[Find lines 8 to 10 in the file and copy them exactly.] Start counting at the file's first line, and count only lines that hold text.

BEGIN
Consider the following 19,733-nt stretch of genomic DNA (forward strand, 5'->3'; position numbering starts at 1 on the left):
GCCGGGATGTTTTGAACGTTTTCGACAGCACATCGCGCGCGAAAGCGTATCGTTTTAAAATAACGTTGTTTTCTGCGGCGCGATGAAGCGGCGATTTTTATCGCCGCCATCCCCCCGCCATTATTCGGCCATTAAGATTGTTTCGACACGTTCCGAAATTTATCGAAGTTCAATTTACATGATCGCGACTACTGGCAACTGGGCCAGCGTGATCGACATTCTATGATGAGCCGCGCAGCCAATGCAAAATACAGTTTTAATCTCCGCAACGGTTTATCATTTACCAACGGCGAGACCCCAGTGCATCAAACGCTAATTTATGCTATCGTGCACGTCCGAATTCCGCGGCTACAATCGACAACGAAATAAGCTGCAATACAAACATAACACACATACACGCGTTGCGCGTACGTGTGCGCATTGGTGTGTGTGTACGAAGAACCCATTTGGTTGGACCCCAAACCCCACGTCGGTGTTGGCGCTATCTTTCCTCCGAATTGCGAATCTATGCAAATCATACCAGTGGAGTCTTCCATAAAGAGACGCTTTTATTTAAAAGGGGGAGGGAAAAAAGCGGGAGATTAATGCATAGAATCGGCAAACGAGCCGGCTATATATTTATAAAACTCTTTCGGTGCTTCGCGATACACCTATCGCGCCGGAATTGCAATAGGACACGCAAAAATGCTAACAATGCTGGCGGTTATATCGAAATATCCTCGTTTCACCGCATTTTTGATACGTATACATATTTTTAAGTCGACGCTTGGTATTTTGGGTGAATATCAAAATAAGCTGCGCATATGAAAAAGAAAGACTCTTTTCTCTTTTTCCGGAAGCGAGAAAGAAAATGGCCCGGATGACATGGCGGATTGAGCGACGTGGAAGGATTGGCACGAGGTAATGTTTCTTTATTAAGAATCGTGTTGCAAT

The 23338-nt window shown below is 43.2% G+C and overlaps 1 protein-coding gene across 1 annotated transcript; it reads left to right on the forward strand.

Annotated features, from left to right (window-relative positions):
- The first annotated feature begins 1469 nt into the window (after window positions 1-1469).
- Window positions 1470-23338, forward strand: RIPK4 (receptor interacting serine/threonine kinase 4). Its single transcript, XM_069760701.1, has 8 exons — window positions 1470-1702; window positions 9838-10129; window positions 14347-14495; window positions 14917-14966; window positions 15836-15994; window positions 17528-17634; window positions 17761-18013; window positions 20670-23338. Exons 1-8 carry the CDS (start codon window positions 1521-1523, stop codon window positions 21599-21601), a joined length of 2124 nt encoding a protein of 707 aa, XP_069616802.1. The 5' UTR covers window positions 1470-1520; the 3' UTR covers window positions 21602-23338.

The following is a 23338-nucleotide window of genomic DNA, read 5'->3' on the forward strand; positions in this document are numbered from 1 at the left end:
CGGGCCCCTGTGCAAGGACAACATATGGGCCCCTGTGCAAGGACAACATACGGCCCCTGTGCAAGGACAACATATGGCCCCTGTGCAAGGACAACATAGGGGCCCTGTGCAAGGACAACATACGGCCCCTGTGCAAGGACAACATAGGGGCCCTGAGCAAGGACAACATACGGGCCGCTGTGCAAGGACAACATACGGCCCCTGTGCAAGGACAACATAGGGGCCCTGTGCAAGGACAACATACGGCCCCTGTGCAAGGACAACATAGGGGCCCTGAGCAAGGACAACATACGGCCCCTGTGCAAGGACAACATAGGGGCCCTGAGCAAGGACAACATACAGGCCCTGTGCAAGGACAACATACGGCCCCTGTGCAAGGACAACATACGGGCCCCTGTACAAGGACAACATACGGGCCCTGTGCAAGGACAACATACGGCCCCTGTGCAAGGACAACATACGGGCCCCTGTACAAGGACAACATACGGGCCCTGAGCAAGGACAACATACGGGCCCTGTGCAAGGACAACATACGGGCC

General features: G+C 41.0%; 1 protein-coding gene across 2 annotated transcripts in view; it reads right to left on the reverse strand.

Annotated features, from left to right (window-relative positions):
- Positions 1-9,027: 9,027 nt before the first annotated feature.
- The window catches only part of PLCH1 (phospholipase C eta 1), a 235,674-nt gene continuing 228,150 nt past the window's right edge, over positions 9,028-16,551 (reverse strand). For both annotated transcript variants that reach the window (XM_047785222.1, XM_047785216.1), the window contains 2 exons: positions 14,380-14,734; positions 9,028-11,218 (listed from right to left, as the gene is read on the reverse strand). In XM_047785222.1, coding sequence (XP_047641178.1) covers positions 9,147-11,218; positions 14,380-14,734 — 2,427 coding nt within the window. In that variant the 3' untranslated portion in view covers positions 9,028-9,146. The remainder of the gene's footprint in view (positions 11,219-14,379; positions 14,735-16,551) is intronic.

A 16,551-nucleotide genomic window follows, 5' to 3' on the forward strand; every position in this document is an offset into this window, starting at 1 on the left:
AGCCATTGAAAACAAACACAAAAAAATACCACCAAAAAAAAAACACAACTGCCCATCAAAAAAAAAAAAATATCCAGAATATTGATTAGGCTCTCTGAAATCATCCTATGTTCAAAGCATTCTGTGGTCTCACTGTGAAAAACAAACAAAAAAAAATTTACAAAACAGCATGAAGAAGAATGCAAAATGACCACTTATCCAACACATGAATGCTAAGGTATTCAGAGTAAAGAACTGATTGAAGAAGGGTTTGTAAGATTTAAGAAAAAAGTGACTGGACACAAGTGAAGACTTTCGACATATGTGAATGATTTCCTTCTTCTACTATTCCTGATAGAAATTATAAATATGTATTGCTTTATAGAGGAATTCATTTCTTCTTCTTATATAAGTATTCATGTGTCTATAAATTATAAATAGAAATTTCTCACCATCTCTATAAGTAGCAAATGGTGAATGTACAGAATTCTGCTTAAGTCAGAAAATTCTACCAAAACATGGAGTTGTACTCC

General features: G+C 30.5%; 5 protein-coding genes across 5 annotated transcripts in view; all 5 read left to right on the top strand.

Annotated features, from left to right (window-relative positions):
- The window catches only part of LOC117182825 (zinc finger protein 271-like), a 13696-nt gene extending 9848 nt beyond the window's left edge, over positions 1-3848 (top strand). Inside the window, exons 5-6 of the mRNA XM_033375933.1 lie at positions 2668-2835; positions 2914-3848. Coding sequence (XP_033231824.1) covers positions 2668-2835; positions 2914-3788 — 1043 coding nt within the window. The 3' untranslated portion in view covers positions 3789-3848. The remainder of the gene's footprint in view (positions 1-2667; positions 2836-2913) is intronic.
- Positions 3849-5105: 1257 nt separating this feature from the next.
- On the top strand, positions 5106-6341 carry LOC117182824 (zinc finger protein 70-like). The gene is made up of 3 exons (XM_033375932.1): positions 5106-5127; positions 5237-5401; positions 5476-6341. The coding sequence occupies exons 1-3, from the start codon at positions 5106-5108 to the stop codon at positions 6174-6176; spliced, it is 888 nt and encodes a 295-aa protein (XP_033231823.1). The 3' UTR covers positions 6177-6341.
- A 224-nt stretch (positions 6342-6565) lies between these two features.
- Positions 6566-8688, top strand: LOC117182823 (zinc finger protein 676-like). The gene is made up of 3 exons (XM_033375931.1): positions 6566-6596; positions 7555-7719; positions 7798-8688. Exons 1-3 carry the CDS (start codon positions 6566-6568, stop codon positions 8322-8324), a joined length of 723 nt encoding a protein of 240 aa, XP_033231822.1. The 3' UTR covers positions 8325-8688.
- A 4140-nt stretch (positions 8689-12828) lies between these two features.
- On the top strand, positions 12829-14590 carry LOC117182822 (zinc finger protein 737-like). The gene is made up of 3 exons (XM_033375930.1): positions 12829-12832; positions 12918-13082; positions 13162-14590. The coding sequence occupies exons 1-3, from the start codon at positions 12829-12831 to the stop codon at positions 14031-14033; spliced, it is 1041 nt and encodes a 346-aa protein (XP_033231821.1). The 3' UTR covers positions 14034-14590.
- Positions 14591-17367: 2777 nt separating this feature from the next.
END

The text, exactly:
CGGGCCCCTGTGCAAGGACAACATATGGGCCCCTGTGCAAGGACAACATACGGCCCCTGTGCAAGGACAACATATGGCCCCTGTGCAAGGACAACATAGGGGCCCTGTGCAAGGACAACATACGGCCCCTGTGCAAGGACAACATAGGGGCCCTGAGCAAGGACAACATACGGGCCGCTGTGCAAGGACAACATACGGCCCCTGTGCAAGGACAACATAGGGGCCCTGTGCAAGGACAACATACGGCCCCTGTGCAAGGACAACATAGGGGCCCTGAGCAAGGACAACATACGGCCCCTGTGCAAGGACAACATAGGGGCCCTGAGCAAGGACAACATACAGGCCCTGTGCAAGGACAACATACGGCCCCTGTGCAAGGACAACATACGGGCCCCTGTACAAGGACAACATACGGGCCCTGTGCAAGGACAACATACGGCCCCTGTGCAAGGACAACATACGGGCCCCTGTACAAGGACAACATACGGGCCCTGAGCAAGGACAACATACGGGCCCTGTGCAAGGACAACATACGGGCC

General features: G+C 41.0%; 1 protein-coding gene across 2 annotated transcripts in view; it reads right to left on the reverse strand.

Annotated features, from left to right (window-relative positions):